This could be Israel's atonement. It will also be Israel's opportunity to free itself from carrying this burden of guilt that I believe is making their lives and the lives of the Palestinians a nightmare. Yes, it will be a challenge. But it will offer a possibility of real and sustainable peace both for Israelis and for Palestinians, possibly for the entire region. Continuing with the mentality and policy of denial will lead nowhere, and will continue to cost the lives and well being of many more people and communities.

[Avigail Abarbanel is a former Israeli and a former Staff Sergeant in the Israeli military. She is a psychotherapist/counsellor in private practice in Canberra Australia and an activist for Palestinian rights. This article appeared originally in Peace Palestine]


Posted by: mistah charley | Jan 28 2005 14:55 utc | 19

It seems thatSchroder disagrees with you, though his purpose is not condemnatory but preventative. I'm afraid ordinary Americans will be judged the same way in the future over Iraq, though such a judgement should probably go back decades.

Posted by: lonesomeG | Jan 28 2005 15:05 utc | 20

OK it is WSWS, and the WhizWhiz is not everyone's cuppa, but their comments on>Cheney at Auschwitz are interesting:

Who is Cheney to represent the American people at Auschwitz? The US vice president is identified with the most right-wing political forces in America. In the 1980s, as a Republican congressman from Wyoming, he acted as a defender of the Apartheid regime in South Africa, voting against a resolution calling for an end to the quarter-century imprisonment of Nelson Mandela. Currying favor with homegrown racists, he likewise voted against the decision to make Martin Luther King’s birthday an official holiday.

As defense secretary in the administration of Bush the elder and in his current role as vice president, he has been the most vociferous proponent of the use of military force to achieve Washington’s global aims. He oversaw the first Persian Gulf War and acted as a principal organizer of the illegal invasion and occupation of Iraq, orchestrating a campaign of public deception and propaganda that had no precedent since the days of the Hitlerite “big lie.”

In between, he enriched himself as the chief executive officer of the oil industry giant Halliburton, a principal Pentagon contractor from whose war profiteering the vice president stands to reap future dividends.

Cheney’s entire political and business career strongly suggests that if, by a twist of fate, he had grown to maturity in pre-war Germany rather than in the post-war United States, he would have found his way either into the Nazi regime or among the corporate criminals who financed the Nazis and profited off of the slave labor of concentration camp inmates.[...]

In Europe in general, and Poland in particular, Bush’s failure to attend the commemoration himself was taken as a significant slight. An even more glaring expression of Washington’s indifference apparently went unnoticed—at least by the pliant media. Sections of Cheney’s speech were lifted virtually unchanged from an address given by Bush when the US president and his wife made a quick tour of the camp a year-and-a-half ago (see: “A presidential visit to Auschwitz: The Holocaust and the Bush family fortune”).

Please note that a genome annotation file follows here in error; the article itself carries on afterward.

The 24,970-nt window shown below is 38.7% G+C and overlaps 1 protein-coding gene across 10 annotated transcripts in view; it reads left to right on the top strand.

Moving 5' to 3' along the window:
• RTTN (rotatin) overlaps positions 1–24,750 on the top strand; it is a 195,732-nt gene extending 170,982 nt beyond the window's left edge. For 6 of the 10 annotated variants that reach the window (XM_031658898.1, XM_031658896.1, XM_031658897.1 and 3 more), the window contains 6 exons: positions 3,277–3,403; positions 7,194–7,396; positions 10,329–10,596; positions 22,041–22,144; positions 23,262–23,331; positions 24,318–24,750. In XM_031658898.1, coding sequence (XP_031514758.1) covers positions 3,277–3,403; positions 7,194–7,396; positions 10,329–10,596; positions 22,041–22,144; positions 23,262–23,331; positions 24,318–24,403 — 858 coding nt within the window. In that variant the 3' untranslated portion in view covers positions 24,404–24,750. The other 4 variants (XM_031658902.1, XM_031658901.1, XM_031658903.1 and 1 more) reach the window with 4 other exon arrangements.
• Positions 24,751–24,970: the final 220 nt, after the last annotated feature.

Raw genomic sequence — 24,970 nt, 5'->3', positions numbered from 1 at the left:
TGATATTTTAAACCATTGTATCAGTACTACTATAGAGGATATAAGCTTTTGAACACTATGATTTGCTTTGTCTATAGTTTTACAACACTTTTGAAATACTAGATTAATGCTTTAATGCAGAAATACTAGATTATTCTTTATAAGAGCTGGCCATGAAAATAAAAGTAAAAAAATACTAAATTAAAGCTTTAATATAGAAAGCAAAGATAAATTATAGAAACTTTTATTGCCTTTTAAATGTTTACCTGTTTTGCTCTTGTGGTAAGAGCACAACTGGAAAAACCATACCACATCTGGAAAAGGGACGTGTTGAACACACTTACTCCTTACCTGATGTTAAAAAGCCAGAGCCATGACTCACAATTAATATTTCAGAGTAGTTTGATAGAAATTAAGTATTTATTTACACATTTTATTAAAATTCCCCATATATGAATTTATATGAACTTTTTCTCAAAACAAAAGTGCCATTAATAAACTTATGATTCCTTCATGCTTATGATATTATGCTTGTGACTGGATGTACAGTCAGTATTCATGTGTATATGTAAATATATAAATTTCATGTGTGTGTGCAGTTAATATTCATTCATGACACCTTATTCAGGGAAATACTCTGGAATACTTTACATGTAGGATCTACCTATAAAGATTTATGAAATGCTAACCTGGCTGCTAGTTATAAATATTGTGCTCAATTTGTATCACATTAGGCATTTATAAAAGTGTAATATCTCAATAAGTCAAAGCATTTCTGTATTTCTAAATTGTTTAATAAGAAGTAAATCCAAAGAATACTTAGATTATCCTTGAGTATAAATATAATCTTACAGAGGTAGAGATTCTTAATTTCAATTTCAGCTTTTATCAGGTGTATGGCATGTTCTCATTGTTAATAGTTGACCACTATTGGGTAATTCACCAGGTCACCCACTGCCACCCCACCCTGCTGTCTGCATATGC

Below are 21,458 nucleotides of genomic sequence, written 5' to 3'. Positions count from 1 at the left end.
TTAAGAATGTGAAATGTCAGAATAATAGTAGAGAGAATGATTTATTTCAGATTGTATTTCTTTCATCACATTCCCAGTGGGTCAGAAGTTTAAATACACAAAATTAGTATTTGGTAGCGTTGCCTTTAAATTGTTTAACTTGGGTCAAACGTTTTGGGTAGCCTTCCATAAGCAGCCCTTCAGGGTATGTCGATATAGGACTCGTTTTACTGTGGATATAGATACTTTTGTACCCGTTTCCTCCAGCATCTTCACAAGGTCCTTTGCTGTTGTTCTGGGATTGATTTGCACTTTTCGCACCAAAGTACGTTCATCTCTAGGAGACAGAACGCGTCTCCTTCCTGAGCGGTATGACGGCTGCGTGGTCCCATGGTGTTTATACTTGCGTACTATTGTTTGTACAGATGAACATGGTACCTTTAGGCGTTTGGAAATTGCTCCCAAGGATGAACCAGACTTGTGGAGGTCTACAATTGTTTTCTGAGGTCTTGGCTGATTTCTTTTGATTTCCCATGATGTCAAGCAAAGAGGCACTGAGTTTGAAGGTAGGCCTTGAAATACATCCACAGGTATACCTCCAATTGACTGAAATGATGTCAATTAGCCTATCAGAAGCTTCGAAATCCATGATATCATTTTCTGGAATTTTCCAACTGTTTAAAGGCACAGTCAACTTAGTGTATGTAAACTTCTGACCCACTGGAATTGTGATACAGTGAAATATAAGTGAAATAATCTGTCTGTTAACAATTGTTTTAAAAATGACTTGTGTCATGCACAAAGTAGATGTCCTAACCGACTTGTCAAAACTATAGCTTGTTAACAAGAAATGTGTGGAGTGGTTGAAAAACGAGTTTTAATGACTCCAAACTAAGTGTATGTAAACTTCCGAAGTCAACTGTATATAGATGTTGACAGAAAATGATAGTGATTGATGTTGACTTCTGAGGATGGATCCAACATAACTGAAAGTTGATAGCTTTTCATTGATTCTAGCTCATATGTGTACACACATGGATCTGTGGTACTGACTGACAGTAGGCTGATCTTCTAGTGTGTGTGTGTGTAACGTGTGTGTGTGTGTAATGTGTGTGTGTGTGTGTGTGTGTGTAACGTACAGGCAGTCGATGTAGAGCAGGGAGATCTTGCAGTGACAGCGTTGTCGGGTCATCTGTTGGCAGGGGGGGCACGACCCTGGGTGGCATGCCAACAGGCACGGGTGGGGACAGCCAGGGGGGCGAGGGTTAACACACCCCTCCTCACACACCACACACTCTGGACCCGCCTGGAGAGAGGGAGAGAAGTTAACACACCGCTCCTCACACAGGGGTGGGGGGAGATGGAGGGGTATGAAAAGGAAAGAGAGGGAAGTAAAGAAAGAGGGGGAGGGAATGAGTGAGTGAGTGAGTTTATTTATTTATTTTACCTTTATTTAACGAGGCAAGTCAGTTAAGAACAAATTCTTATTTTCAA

Cheney, like Bush before him, came to Auschwitz with one purpose in mind: to twist and exploit the atrocities of Hitlerite fascism to justify Washington’s own acts of aggression and inhumanity.

(I have changed the order of these para from the original).

Posted by: DeAnander | Jan 28 2005 18:34 utc | 21

And>one more: How Much Do We Learn From Evil?

Sam Smith asks whether the focus of all our "Holocaust Studies" is misplaced, and quotes They Thought They Were Free [I really must read it] author Martin Mayer:

"Now I see a little better how Nazism overcame Germany. . . It was what most Germans wanted -- or, under pressure of combined reality and illusion, came to want. They wanted it; they got it; and they liked it. I came back home a little afraid for my country, afraid of what it might want, and get, and like, under pressure of combined reality and illusions. I felt -- and feel -- that it was not German Man that I had met, but Man. He happened to be in Germany under certain conditions. He might be here, under certain conditions. He might, under certain conditions, be I."

and Sam responds:

Here is the part of the Holocaust that is most frequently denied. Not that millions were slaughtered but that those who did the deed might under certain conditions be either you or I. And we would do it, as Adolph Eichmann had suggested, simply by finding the right words for it, what he called 'office talk.' It is this unrecognized, undiscussed denial, especially at moments of solemn observance, that most frightens me. And our recovery does not lie in still more talk, ceremonies, and professions of horror. It lies instead in the study, honor, and practice of the good and the decent. If you watch good people closely, their good comes as naturally as evil came to Eichmann. It does not have to be propped up with memories of great wrongs; it is just the everyday unconscious behavior of those graced with honor: the banality of decency. We need perhaps a museum of the good, curricula in decency studies, and practice in their skills and rhythms. We need peace experts instead of military experts talking about Iraq on Fox TV.